A domain that succinctly describes your product, service, or company, is inherently valuable.

Candy.com and Cars.com are good examples of generic, yet descriptive domains.
Consumers interested in buying candy or looking for cars may intuitively type these names in to their web browser. On top of that, it is extremely easy to remember Candy.com in the future as well.

Unusual names, or word combinations, that are easy to remember and easy to type are also valuable.
These may not describe a product, but they are memorable and can be molded into lasting brands.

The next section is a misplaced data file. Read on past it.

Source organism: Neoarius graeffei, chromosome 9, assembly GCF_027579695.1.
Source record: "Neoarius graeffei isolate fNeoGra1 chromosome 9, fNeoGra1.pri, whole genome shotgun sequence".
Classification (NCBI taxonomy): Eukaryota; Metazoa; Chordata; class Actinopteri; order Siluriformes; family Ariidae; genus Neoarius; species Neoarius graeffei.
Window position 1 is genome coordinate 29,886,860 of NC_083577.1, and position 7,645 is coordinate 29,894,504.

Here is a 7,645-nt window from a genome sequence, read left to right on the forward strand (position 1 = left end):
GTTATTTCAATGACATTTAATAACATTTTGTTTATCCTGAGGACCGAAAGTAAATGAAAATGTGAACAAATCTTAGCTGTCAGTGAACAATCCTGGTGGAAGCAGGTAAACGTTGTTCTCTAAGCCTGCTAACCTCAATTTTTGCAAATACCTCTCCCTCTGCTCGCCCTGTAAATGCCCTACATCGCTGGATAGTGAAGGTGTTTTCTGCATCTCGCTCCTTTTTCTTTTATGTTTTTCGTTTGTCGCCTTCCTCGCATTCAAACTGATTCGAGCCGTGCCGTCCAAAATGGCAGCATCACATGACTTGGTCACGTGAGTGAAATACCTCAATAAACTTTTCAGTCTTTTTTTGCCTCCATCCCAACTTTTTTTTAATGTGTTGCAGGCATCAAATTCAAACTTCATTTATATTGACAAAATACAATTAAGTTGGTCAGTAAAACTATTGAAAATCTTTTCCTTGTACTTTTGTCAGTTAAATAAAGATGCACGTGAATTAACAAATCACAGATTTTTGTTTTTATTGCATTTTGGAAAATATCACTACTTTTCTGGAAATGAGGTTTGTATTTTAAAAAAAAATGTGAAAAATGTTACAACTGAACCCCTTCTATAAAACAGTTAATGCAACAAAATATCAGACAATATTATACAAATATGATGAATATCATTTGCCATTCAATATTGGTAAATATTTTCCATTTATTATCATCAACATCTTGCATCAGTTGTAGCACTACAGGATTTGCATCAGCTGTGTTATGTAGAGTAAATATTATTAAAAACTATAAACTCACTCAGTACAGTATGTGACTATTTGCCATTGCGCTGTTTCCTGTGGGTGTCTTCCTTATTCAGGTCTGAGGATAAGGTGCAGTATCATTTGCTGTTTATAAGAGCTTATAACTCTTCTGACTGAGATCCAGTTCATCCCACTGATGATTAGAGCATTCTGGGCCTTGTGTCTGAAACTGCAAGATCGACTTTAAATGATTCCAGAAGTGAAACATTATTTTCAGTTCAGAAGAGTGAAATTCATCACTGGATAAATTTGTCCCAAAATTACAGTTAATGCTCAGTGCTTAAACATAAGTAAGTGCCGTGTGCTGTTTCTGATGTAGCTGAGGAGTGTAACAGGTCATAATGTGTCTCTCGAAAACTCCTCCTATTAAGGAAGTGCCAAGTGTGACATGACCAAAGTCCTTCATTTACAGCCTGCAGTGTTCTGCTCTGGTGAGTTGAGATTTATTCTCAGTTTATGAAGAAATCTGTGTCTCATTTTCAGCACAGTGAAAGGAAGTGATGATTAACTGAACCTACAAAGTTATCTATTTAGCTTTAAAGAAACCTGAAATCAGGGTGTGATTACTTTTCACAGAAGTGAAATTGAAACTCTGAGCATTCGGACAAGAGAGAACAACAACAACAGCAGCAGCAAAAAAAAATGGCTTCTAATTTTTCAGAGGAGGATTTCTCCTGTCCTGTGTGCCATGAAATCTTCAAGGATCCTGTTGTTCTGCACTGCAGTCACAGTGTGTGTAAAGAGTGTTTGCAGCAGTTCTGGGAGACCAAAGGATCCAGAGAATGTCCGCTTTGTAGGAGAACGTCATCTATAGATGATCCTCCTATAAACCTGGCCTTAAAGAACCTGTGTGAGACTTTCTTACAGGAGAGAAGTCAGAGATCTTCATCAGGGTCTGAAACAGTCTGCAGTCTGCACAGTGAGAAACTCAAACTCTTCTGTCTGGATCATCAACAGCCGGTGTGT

Roku.com, for example, was an excellent domain acquisition. In a vacuum, Roku doesn’t mean anything.
The domain name, however, is short and easy to remember. Through branding, Roku has established
itself as the household name for delivering streaming movie and television programs over the Internet.

When you think about it, most major brands did not have much of a meaning before they were created such as Twitter, NetFlix, Roomba, or the NFL. Yet these companies have made their way into most people’s lives.